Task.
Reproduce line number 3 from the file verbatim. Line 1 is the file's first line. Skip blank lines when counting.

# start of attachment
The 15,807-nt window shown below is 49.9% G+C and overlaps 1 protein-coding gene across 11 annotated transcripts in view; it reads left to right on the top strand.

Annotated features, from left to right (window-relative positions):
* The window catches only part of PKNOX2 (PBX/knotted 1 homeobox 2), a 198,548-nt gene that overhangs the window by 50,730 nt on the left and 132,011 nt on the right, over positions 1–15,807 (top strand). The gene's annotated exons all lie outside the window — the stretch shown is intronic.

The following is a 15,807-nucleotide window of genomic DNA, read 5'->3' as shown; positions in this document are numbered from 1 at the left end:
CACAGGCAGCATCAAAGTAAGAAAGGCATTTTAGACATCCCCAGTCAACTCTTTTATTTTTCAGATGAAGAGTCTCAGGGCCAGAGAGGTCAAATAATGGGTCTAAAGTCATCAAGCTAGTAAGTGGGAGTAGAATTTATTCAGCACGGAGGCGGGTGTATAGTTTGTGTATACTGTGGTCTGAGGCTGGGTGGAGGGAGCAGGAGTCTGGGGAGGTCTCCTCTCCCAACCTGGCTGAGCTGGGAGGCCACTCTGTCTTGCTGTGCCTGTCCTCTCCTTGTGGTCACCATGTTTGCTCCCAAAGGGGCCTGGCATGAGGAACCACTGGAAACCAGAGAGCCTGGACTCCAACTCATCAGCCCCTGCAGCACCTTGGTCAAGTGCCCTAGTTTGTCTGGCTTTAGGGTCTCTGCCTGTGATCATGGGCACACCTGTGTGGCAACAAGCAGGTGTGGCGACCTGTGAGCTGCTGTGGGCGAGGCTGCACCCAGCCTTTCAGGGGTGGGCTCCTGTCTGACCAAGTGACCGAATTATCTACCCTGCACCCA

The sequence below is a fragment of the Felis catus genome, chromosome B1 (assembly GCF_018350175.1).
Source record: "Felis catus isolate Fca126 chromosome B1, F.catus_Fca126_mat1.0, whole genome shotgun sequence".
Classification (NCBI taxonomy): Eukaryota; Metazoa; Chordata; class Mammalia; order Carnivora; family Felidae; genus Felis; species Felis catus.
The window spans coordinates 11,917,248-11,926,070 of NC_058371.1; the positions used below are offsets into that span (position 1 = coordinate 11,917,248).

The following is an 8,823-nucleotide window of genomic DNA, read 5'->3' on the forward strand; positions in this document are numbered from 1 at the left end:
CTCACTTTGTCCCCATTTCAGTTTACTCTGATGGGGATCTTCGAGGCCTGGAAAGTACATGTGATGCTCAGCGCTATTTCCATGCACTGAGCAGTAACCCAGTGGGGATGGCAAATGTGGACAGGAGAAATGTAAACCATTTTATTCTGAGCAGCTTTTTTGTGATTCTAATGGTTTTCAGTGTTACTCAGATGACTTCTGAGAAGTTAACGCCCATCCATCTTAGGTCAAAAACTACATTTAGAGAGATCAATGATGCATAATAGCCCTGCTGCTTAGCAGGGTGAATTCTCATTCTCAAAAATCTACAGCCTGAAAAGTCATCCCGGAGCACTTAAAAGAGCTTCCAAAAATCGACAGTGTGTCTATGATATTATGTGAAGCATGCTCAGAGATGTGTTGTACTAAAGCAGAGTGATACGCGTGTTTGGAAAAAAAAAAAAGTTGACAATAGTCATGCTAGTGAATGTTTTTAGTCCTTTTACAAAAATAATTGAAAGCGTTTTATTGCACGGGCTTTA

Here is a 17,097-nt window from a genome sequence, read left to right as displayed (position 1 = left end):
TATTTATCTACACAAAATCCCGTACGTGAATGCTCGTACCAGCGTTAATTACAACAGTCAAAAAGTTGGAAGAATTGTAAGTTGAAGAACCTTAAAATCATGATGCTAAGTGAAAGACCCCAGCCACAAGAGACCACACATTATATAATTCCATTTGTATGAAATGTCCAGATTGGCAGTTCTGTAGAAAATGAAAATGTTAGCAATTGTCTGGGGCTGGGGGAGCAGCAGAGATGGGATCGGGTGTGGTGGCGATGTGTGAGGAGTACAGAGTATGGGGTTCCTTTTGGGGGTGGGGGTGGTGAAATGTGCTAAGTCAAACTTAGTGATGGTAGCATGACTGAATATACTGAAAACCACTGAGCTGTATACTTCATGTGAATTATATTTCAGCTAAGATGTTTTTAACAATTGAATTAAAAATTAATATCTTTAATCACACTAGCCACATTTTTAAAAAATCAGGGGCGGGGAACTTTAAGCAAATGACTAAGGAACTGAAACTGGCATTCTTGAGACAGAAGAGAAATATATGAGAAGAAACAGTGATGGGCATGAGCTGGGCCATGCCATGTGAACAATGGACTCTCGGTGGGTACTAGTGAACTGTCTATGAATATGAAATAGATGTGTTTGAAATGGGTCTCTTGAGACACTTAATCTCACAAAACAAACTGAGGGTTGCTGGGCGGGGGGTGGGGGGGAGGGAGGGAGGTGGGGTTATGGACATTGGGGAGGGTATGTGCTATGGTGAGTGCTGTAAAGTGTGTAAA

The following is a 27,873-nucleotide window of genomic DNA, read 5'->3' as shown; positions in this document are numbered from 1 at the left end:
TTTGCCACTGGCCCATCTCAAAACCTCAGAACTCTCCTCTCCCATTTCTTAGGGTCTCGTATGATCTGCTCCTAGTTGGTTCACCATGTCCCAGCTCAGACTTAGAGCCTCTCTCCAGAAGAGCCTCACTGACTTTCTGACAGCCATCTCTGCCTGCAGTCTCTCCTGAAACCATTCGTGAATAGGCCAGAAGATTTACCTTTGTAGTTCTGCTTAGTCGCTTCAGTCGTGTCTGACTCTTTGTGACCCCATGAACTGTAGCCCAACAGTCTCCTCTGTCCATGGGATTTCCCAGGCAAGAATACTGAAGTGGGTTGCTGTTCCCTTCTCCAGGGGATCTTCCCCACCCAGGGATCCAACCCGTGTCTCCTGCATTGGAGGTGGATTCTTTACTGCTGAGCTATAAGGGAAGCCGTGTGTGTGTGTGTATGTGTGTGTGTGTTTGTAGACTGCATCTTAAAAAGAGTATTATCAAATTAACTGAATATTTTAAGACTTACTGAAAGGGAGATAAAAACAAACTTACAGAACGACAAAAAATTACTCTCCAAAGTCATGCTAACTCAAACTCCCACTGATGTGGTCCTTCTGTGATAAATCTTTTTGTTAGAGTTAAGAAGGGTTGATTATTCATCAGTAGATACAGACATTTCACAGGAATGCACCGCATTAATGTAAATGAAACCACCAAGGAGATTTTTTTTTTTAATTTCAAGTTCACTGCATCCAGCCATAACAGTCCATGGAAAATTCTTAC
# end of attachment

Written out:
* The window catches only part of PKNOX2 (PBX/knotted 1 homeobox 2), a 198,548-nt gene that overhangs the window by 50,730 nt on the left and 132,011 nt on the right, over positions 1–15,807 (top strand). The gene's annotated exons all lie outside the window — the stretch shown is intronic.